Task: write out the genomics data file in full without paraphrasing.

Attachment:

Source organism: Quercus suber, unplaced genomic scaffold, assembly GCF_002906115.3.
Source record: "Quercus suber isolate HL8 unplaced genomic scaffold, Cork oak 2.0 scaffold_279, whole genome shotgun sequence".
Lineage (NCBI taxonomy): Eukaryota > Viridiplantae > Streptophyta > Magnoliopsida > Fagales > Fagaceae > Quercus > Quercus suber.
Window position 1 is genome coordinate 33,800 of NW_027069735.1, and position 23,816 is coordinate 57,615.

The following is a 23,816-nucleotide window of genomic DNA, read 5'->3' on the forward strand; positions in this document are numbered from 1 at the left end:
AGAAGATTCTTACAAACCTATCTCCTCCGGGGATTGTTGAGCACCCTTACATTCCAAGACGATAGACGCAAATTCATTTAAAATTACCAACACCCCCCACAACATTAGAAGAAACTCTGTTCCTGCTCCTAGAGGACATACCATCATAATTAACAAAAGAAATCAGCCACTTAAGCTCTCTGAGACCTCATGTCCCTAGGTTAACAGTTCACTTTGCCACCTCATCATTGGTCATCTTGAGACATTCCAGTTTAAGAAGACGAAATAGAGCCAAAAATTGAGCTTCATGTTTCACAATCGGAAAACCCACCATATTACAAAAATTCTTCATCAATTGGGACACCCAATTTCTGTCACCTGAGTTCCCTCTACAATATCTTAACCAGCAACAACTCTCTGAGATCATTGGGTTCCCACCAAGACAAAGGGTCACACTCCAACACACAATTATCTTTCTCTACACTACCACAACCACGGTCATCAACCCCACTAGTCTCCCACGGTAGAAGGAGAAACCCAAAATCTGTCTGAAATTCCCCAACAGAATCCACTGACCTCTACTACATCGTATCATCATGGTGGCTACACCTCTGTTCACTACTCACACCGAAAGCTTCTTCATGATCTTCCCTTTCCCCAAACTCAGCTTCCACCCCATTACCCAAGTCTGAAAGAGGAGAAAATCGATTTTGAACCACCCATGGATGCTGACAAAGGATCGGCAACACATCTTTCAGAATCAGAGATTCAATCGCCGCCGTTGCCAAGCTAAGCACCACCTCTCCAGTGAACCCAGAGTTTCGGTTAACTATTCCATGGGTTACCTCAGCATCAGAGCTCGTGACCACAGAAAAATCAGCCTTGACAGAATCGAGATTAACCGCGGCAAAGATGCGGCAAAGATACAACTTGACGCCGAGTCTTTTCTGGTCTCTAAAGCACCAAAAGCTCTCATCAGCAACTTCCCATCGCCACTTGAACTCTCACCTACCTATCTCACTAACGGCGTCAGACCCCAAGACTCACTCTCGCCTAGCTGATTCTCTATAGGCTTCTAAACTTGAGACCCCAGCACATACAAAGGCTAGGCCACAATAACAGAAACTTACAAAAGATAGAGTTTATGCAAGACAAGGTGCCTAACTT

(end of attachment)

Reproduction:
Source organism: Quercus suber, unplaced genomic scaffold, assembly GCF_002906115.3.
Source record: "Quercus suber isolate HL8 unplaced genomic scaffold, Cork oak 2.0 scaffold_279, whole genome shotgun sequence".
Lineage (NCBI taxonomy): Eukaryota > Viridiplantae > Streptophyta > Magnoliopsida > Fagales > Fagaceae > Quercus > Quercus suber.
Window position 1 is genome coordinate 33,800 of NW_027069735.1, and position 23,816 is coordinate 57,615.

The following is a 23,816-nucleotide window of genomic DNA, read 5'->3' on the forward strand; positions in this document are numbered from 1 at the left end:
AGAAGATTCTTACAAACCTATCTCCTCCGGGGATTGTTGAGCACCCTTACATTCCAAGACGATAGACGCAAATTCATTTAAAATTACCAACACCCCCCACAACATTAGAAGAAACTCTGTTCCTGCTCCTAGAGGACATACCATCATAATTAACAAAAGAAATCAGCCACTTAAGCTCTCTGAGACCTCATGTCCCTAGGTTAACAGTTCACTTTGCCACCTCATCATTGGTCATCTTGAGACATTCCAGTTTAAGAAGACGAAATAGAGCCAAAAATTGAGCTTCATGTTTCACAATCGGAAAACCCACCATATTACAAAAATTCTTCATCAATTGGGACACCCAATTTCTGTCACCTGAGTTCCCTCTACAATATCTTAACCAGCAACAACTCTCTGAGATCATTGGGTTCCCACCAAGACAAAGGGTCACACTCCAACACACAATTATCTTTCTCTACACTACCACAACCACGGTCATCAACCCCACTAGTCTCCCACGGTAGAAGGAGAAACCCAAAATCTGTCTGAAATTCCCCAACAGAATCCACTGACCTCTACTACATCGTATCATCATGGTGGCTACACCTCTGTTCACTACTCACACCGAAAGCTTCTTCATGATCTTCCCTTTCCCCAAACTCAGCTTCCACCCCATTACCCAAGTCTGAAAGAGGAGAAAATCGATTTTGAACCACCCATGGATGCTGACAAAGGATCGGCAACACATCTTTCAGAATCAGAGATTCAATCGCCGCCGTTGCCAAGCTAAGCACCACCTCTCCAGTGAACCCAGAGTTTCGGTTAACTATTCCATGGGTTACCTCAGCATCAGAGCTCGTGACCACAGAAAAATCAGCCTTGACAGAATCGAGATTAACCGCGGCAAAGATGCGGCAAAGATACAACTTGACGCCGAGTCTTTTCTGGTCTCTAAAGCACCAAAAGCTCTCATCAGCAACTTCCCATCGCCACTTGAACTCTCACCTACCTATCTCACTAACGGCGTCAGACCCCAAGACTCACTCTCGCCTAGCTGATTCTCTATAGGCTTCTAAACTTGAGACCCCAGCACATACAAAGGCTAGGCCACAATAACAGAAACTTACAAAAGATAGAGTTTATGCAAGACAAGGTGCCTAACTT